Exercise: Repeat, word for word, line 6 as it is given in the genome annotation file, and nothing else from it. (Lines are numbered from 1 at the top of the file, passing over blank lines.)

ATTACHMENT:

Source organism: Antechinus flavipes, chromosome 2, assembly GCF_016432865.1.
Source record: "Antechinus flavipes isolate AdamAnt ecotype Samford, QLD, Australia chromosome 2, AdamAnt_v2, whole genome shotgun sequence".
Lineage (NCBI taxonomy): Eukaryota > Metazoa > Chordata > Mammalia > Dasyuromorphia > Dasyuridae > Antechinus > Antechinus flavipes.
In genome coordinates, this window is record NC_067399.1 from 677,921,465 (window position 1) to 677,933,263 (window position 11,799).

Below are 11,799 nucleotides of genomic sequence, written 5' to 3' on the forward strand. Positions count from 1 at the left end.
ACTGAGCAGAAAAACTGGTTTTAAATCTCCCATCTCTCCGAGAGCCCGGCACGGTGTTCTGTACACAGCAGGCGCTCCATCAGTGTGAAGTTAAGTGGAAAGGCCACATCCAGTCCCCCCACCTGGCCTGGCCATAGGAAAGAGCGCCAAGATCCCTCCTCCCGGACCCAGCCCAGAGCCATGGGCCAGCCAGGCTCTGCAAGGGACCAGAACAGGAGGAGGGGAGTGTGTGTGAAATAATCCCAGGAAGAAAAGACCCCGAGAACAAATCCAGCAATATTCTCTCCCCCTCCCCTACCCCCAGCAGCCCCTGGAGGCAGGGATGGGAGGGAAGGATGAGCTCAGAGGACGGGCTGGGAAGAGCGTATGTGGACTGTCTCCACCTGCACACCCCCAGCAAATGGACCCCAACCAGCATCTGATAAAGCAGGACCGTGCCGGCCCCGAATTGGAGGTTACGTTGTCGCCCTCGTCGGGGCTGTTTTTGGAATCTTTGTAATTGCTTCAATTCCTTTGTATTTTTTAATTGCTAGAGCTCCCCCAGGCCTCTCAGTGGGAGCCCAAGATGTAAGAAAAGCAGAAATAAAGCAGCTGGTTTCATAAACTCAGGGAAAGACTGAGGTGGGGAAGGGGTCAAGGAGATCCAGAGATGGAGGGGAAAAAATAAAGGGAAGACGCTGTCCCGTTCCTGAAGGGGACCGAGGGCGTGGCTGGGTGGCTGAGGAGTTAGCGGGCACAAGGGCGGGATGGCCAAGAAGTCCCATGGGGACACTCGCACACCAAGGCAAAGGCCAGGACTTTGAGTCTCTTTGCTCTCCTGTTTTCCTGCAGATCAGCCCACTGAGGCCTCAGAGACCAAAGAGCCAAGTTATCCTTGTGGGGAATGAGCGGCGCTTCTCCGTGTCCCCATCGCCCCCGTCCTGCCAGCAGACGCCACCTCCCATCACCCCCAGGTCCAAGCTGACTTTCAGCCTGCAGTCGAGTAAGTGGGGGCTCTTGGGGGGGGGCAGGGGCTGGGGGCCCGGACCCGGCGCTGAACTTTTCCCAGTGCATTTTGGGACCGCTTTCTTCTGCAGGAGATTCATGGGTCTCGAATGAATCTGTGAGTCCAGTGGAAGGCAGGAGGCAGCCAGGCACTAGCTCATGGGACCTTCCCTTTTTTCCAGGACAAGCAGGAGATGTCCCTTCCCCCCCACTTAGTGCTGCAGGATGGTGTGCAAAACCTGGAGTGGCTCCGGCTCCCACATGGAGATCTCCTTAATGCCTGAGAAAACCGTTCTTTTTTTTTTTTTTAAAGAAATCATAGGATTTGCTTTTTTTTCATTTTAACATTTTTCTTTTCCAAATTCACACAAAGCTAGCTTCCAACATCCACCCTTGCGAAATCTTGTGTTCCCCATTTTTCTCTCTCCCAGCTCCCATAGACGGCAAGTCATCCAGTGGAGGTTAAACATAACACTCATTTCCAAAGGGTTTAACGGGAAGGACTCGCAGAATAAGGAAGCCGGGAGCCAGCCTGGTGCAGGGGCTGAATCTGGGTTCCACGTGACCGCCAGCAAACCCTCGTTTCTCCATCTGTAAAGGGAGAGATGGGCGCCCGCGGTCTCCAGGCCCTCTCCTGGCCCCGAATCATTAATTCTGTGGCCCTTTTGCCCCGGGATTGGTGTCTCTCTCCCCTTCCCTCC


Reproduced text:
ACTGAGCAGAAAAACTGGTTTTAAATCTCCCATCTCTCCGAGAGCCCGGCACGGTGTTCTGTACACAGCAGGCGCTCCATCAGTGTGAAGTTAAGTGGAAAGGCCACATCCAGTCCCCCCACCTGGCCTGGCCATAGGAAAGAGCGCCAAGATCCCTCCTCCCGGACCCAGCCCAGAGCCATGGGCCAGCCAGGCTCTGCAAGGGACCAGAACAGGAGGAGGGGAGTGTGTGTGAAATAATCCCAGGAAGAAAAGACCCCGAGAACAAATCCAGCAATATTCTCTCCCCCTCCCCTACCCCCAGCAGCCCCTGGAGGCAGGGATGGGAGGGAAGGATGAGCTCAGAGGACGGGCTGGGAAGAGCGTATGTGGACTGTCTCCACCTGCACACCCCCAGCAAATGGACCCCAACCAGCATCTGATAAAGCAGGACCGTGCCGGCCCCGAATTGGAGGTTACGTTGTCGCCCTCGTCGGGGCTGTTTTTGGAATCTTTGTAATTGCTTCAATTCCTTTGTATTTTTTAATTGCTAGAGCTCCCCCAGGCCTCTCAGTGGGAGCCCAAGATGTAAGAAAAGCAGAAATAAAGCAGCTGGTTTCATAAACTCAGGGAAAGACTGAGGTGGGGAAGGGGTCAAGGAGATCCAGAGATGGAGGGGAAAAAATAAAGGGAAGACGCTGTCCCGTTCCTGAAGGGGACCGAGGGCGTGGCTGGGTGGCTGAGGAGTTAGCGGGCACAAGGGCGGGATGGCCAAGAAGTCCCATGGGGACACTCGCACACCAAGGCAAAGGCCAGGACTTTGAGTCTCTTTGCTCTCCTGTTTTCCTGCAGATCAGCCCACTGAGGCCTCAGAGACCAAAGAGCCAAGTTATCCTTGTGGGGAATGAGCGGCGCTTCTCCGTGTCCCCATCGCCCCCGTCCTGCCAGCAGACGCCACCTCCCATCACCCCCAGGTCCAAGCTGACTTTCAGCCTGCAGTCGAGTAAGTGGGGGCTCTTGGGGGGGGGCAGGGGCTGGGGGCCCGGACCCGGCGCTGAACTTTTCCCAGTGCATTTTGGGACCGCTTTCTTCTGCAGGAGATTCATGGGTCTCGAATGAATCTGTGAGTCCAGTGGAAGGCAGGAGGCAGCCAGGCACTAGCTCATGGGACCTTCCCTTTTTTCCAGGACAAGCAGGAGATGTCCCTTCCCCCCCACTTAGTGCTGCAGGATGGTGTGCAAAACCTGGAGTGGCTCCGGCTCCCACATGGAGATCTCCTTAATGCCTGAGAAAACCGTTCTTTTTTTTTTTTTTAAAGAAATCATAGGATTTGCTTTTTTTTCATTTTAACATTTTTCTTTTCCAAATTCACACAAAGCTAGCTTCCAACATCCACCCTTGCGAAATCTTGTGTTCCCCATTTTTCTCTCTCCCAGCTCCCATAGACGGCAAGTCATCCAGTGGAGGTTAAACATAACACTCATTTCCAAAGGGTTTAACGGGAAGGACTCGCAGAATAAGGAAGCCGGGAGCCAGCCTGGTGCAGGGGCTGAATCTGGGTTCCACGTGACCGCCAGCAAACCCTCGTTTCTCCATCTGTAAAGGGAGAGATGGGCGCCCGCGGTCTCCAGGCCCTCTCCTGGCCCCGAATCATTAATTCTGTGGCCCTTTTGCCCCGGGATTGGTGTCTCTCTCCCCTTCCCTCC